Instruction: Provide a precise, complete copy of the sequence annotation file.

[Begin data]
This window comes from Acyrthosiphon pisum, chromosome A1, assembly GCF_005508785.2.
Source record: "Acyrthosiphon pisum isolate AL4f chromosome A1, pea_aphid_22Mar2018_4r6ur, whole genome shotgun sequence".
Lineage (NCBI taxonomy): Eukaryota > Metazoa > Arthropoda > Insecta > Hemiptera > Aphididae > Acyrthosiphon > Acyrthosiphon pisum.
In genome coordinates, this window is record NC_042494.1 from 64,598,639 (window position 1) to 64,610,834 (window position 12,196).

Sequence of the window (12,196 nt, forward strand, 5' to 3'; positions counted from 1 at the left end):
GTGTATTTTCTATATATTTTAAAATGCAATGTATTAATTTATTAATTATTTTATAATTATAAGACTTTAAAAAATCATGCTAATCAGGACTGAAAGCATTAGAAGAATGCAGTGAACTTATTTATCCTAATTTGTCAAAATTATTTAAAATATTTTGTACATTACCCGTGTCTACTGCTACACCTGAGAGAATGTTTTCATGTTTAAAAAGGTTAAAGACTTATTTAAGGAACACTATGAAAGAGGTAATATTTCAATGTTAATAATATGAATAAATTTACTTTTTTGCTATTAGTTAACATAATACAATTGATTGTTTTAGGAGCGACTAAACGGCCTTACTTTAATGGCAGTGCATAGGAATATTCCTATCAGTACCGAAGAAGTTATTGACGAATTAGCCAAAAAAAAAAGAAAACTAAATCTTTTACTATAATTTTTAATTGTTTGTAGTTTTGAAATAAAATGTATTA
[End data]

This window comes from Acyrthosiphon pisum, chromosome A1, assembly GCF_005508785.2.
Source record: "Acyrthosiphon pisum isolate AL4f chromosome A1, pea_aphid_22Mar2018_4r6ur, whole genome shotgun sequence".
Lineage (NCBI taxonomy): Eukaryota > Metazoa > Arthropoda > Insecta > Hemiptera > Aphididae > Acyrthosiphon > Acyrthosiphon pisum.
In genome coordinates, this window is record NC_042494.1 from 64,598,639 (window position 1) to 64,610,834 (window position 12,196).

Sequence of the window (12,196 nt, forward strand, 5' to 3'; positions counted from 1 at the left end):
GTGTATTTTCTATATATTTTAAAATGCAATGTATTAATTTATTAATTATTTTATAATTATAAGACTTTAAAAAATCATGCTAATCAGGACTGAAAGCATTAGAAGAATGCAGTGAACTTATTTATCCTAATTTGTCAAAATTATTTAAAATATTTTGTACATTACCCGTGTCTACTGCTACACCTGAGAGAATGTTTTCATGTTTAAAAAGGTTAAAGACTTATTTAAGGAACACTATGAAAGAGGTAATATTTCAATGTTAATAATATGAATAAATTTACTTTTTTGCTATTAGTTAACATAATACAATTGATTGTTTTAGGAGCGACTAAACGGCCTTACTTTAATGGCAGTGCATAGGAATATTCCTATCAGTACCGAAGAAGTTATTGACGAATTAGCCAAAAAAAAAAGAAAACTAAATCTTTTACTATAATTTTTAATTGTTTGTAGTTTTGAAATAAAATGTATTA